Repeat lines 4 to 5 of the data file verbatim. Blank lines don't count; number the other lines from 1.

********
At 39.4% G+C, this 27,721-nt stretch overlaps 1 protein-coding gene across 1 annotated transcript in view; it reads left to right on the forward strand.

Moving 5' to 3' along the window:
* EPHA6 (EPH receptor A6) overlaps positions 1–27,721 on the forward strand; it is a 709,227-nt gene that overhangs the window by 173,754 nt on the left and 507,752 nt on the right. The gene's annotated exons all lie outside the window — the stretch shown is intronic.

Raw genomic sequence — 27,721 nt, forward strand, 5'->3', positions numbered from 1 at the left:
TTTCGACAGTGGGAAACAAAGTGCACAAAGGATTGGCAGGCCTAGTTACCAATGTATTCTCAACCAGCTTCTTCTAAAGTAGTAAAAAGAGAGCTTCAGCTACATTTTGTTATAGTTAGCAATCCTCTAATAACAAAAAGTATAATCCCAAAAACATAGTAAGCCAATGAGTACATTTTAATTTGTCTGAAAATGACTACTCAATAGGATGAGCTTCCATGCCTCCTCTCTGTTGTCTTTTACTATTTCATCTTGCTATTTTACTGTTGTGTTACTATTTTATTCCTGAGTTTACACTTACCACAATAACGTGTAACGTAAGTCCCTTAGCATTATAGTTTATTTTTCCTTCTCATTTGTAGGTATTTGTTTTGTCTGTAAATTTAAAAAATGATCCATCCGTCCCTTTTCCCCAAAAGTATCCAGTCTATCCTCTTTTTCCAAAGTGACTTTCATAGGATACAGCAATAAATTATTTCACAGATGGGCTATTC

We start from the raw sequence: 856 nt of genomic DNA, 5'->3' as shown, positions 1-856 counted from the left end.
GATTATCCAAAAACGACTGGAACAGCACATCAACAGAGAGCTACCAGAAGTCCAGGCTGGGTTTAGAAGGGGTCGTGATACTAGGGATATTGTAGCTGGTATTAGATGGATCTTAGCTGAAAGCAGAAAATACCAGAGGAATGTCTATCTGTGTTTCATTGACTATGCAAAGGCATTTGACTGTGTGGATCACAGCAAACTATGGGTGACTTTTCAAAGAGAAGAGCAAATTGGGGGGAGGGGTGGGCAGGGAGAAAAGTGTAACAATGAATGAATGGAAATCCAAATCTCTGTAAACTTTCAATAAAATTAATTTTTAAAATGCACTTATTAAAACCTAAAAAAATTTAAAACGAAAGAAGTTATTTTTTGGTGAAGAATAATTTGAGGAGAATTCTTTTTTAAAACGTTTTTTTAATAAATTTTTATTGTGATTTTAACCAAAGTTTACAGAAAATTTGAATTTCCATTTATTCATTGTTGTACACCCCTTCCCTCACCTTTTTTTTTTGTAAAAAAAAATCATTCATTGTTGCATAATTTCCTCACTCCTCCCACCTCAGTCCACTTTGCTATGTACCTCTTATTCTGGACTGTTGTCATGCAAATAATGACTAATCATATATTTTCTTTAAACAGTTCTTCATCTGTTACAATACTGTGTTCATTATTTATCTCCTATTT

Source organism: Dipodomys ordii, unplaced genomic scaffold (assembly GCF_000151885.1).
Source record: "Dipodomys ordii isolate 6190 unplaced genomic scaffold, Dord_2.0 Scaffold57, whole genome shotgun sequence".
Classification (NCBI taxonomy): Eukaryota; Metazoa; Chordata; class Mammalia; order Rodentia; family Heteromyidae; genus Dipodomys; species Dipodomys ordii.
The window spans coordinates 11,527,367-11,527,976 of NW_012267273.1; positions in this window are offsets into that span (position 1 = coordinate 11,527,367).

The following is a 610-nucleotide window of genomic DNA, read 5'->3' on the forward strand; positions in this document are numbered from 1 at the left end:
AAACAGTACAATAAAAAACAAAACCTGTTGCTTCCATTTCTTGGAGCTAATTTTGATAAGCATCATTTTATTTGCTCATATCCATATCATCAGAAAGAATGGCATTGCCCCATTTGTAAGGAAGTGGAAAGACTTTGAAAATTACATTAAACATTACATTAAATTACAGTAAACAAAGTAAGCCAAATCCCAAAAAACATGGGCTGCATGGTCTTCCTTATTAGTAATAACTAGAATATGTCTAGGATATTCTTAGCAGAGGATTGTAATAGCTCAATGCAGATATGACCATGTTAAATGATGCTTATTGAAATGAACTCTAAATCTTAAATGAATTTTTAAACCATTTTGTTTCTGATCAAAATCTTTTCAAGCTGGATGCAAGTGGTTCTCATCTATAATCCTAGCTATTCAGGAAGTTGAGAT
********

Raw genomic sequence — 27,721 nt, forward strand, 5'->3', positions numbered from 1 at the left:
TTTCGACAGTGGGAAACAAAGTGCACAAAGGATTGGCAGGCCTAGTTACCAATGTATTCTCAACCAGCTTCTTCTAAAGTAGTAAAAAGAGAGCTTCAGCTACATTTTGTTATAGTTAGCAATCCTCTAATAACAAAAAGTATAATCCCAAAAACATAGTAAGCCAATGAGTACATTTTAATTTGTCTGAAAATGACTACTCAATAGGATGAGCTTCCATGCCTCCTCTCTGTTGTCTTTTACTATTTCATCTTGCTATTTTACTGTTGTGTTACTATTTTATTCCTGAGTTTACACTTACCACAATAACGTGTAACGTAAGTCCCTTAGCATTATAGTTTATTTTTCCTTCTCATTTGTAGGTATTTGTTTTGTCTGTAAATTTAAAAAATGATCCATCCGTCCCTTTTCCCCAAAAGTATCCAGTCTATCCTCTTTTTCCAAAGTGACTTTCATAGGATACAGCAATAAATTATTTCACAGATGGGCTATTC